Understanding Steroids and Diabetes

Web Resource Last Updated: 05-10-2020

Steroids are used to treat various conditions where there is inflammation in the body. They work by reducing this inflammation. Some examples of the conditions they are used to treat are:

  • Rheumatoid arthritis
  • Asthma
  • Inflammation of the bowel
  • Some types of malignant diseases
  • A few other auto-immune conditions

There are many different types of steroids. Some of the more common steroid drugs include:

  • Prednisolone
  • Hydrocortisone
  • Betamethasone
  • Dexamethesone
  • Deflazacort

If you do not currently have diabetes

Some people taking steroids experience side-effects. These can include an increase in your blood glucose levels caused by a lack of insulin in your body.

Insulin is a hormone produced by the pancreas that helps the glucose enter the cells where it is used as fuel for the body. The reason that blood glucose levels rise during steroid treatment is that the liver produces more sugar than normal and your body is not able to produce enough insulin to cope with this increase. In addition, the insulin produced may not be working properly in your body; this is known as ‘insulin resistance’.

If you are taking steroids, you will need to have your blood glucose levels checked regularly. Your GP or practice nurse will be able to do this for you. If you are concerned that you may be developing diabetes while you are on steroids, contact your GP or local diabetes clinic.

Your blood glucose level may rise 24–48 hours after your first steroid injection or first dose of tablets, although this may be temporary. Inhaled steroids and steroid skin creams are unlikely to increase your blood glucose levels.

If you are prescribed steroid pills on a frequent basis or in large doses, then the risk of developing diabetes increases. This risk is further increased if you have a family history of diabetes or if you developed diabetes during pregnancy (gestational diabetes).

If your steroid treatment is intermittent, e.g. if you only take medication with an acute recurrence of your illness, your diabetes treatment may need to be intermittent too. This means that in between courses of steroid therapy, you may not need to take tablets or insulin. Once you start taking steroids again, however, you may also need to restart diabetes treatment.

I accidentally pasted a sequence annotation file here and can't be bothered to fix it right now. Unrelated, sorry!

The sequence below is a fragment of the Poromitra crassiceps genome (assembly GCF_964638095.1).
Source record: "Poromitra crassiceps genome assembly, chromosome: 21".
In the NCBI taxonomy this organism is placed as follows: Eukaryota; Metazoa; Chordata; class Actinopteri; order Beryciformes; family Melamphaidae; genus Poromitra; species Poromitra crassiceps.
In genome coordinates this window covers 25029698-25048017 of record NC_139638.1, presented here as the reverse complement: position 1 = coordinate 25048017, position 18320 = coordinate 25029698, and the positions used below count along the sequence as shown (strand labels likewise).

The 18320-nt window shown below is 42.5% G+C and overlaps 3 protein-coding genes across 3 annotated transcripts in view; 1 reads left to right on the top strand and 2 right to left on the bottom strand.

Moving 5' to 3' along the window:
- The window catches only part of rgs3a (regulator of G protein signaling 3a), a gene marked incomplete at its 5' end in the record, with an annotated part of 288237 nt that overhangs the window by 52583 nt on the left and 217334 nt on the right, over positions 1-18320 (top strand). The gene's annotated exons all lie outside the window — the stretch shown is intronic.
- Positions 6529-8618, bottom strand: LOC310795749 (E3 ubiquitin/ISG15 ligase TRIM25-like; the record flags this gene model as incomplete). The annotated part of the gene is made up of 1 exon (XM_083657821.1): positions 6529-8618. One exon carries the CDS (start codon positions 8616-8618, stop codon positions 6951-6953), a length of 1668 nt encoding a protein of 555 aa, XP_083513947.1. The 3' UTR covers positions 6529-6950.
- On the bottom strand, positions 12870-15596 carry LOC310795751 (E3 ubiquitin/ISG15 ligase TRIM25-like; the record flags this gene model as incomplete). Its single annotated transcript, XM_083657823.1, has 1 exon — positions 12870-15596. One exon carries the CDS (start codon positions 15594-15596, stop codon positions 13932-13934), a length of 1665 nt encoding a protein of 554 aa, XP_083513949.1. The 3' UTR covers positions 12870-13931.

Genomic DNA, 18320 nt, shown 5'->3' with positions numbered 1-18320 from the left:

If you have been on large doses of steroids but these doses are reduced as you get better, then treatment for your diabetes will also need to be reduced or you will be at risk of hypoglycaemia (low blood glucose).

You may need to take steroids on a permanent basis. If you do, and you have developed diabetes, you will be reviewed by your GP or may be asked to attend the diabetic clinic at the local hospital.

If you already have diabetes

If you have diabetes and you are prescribed steroids, then you may notice a rise in your blood glucose levels, which will usually mean that your diabetes treatment needs to be adjusted. It is important that you check your blood glucose levels regularly. If you are concerned that your diabetes is getting out of control while you are on steroids, contact your diabetes care team.

Your blood glucose level may rise 24–48 hours after your first steroid injection or first dose of tablets, although this may be temporary. Inhaled steroids and steroid skin creams are unlikely to increase your blood glucose levels.

If your steroid treatment is intermittent, e.g. if you only take it with an acute recurrence of your illness, you may need to be on a different diabetes treatment while you are taking steroids.

If you have been on large doses of steroids but these doses are reduced as you get better, then treatment for your diabetes will also need to be reduced or you will be at risk of hypoglycaemia (low blood glucose).

You may need to take steroids on a permanent basis. If so you will be reviewed by your GP or may be asked to attend the diabetic clinic at the local hospital.

Useful resources

For further information on this subject read the Type 2 diabetes and steroid tablets leaflet provided by Trend UK.

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